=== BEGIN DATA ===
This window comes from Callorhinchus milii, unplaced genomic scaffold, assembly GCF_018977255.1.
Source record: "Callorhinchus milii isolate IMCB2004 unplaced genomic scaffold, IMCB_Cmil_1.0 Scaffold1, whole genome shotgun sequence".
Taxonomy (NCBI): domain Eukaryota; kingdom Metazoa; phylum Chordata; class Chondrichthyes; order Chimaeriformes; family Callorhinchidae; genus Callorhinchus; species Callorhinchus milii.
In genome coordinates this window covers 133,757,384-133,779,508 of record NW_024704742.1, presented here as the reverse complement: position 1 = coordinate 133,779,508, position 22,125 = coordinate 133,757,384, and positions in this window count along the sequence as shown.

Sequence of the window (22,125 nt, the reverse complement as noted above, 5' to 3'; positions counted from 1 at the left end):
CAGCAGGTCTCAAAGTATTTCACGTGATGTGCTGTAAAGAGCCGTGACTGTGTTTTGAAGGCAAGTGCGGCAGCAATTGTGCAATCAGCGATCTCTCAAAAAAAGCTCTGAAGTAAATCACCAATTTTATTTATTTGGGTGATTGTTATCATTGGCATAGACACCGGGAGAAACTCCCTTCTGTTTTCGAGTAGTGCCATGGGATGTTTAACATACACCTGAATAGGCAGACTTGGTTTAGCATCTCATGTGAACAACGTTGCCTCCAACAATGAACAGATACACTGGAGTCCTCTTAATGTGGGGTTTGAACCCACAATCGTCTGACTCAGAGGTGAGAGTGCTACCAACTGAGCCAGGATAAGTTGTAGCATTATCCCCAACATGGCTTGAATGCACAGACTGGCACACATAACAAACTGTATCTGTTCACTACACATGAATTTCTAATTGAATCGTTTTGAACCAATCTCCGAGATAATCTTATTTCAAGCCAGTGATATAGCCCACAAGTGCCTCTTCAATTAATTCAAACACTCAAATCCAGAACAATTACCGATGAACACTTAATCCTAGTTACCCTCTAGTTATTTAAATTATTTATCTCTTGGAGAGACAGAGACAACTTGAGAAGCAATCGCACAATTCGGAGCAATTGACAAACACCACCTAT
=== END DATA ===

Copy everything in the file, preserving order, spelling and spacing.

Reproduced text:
This window comes from Callorhinchus milii, unplaced genomic scaffold, assembly GCF_018977255.1.
Source record: "Callorhinchus milii isolate IMCB2004 unplaced genomic scaffold, IMCB_Cmil_1.0 Scaffold1, whole genome shotgun sequence".
Taxonomy (NCBI): domain Eukaryota; kingdom Metazoa; phylum Chordata; class Chondrichthyes; order Chimaeriformes; family Callorhinchidae; genus Callorhinchus; species Callorhinchus milii.
In genome coordinates this window covers 133,757,384-133,779,508 of record NW_024704742.1, presented here as the reverse complement: position 1 = coordinate 133,779,508, position 22,125 = coordinate 133,757,384, and positions in this window count along the sequence as shown.

Sequence of the window (22,125 nt, the reverse complement as noted above, 5' to 3'; positions counted from 1 at the left end):
CAGCAGGTCTCAAAGTATTTCACGTGATGTGCTGTAAAGAGCCGTGACTGTGTTTTGAAGGCAAGTGCGGCAGCAATTGTGCAATCAGCGATCTCTCAAAAAAAGCTCTGAAGTAAATCACCAATTTTATTTATTTGGGTGATTGTTATCATTGGCATAGACACCGGGAGAAACTCCCTTCTGTTTTCGAGTAGTGCCATGGGATGTTTAACATACACCTGAATAGGCAGACTTGGTTTAGCATCTCATGTGAACAACGTTGCCTCCAACAATGAACAGATACACTGGAGTCCTCTTAATGTGGGGTTTGAACCCACAATCGTCTGACTCAGAGGTGAGAGTGCTACCAACTGAGCCAGGATAAGTTGTAGCATTATCCCCAACATGGCTTGAATGCACAGACTGGCACACATAACAAACTGTATCTGTTCACTACACATGAATTTCTAATTGAATCGTTTTGAACCAATCTCCGAGATAATCTTATTTCAAGCCAGTGATATAGCCCACAAGTGCCTCTTCAATTAATTCAAACACTCAAATCCAGAACAATTACCGATGAACACTTAATCCTAGTTACCCTCTAGTTATTTAAATTATTTATCTCTTGGAGAGACAGAGACAACTTGAGAAGCAATCGCACAATTCGGAGCAATTGACAAACACCACCTAT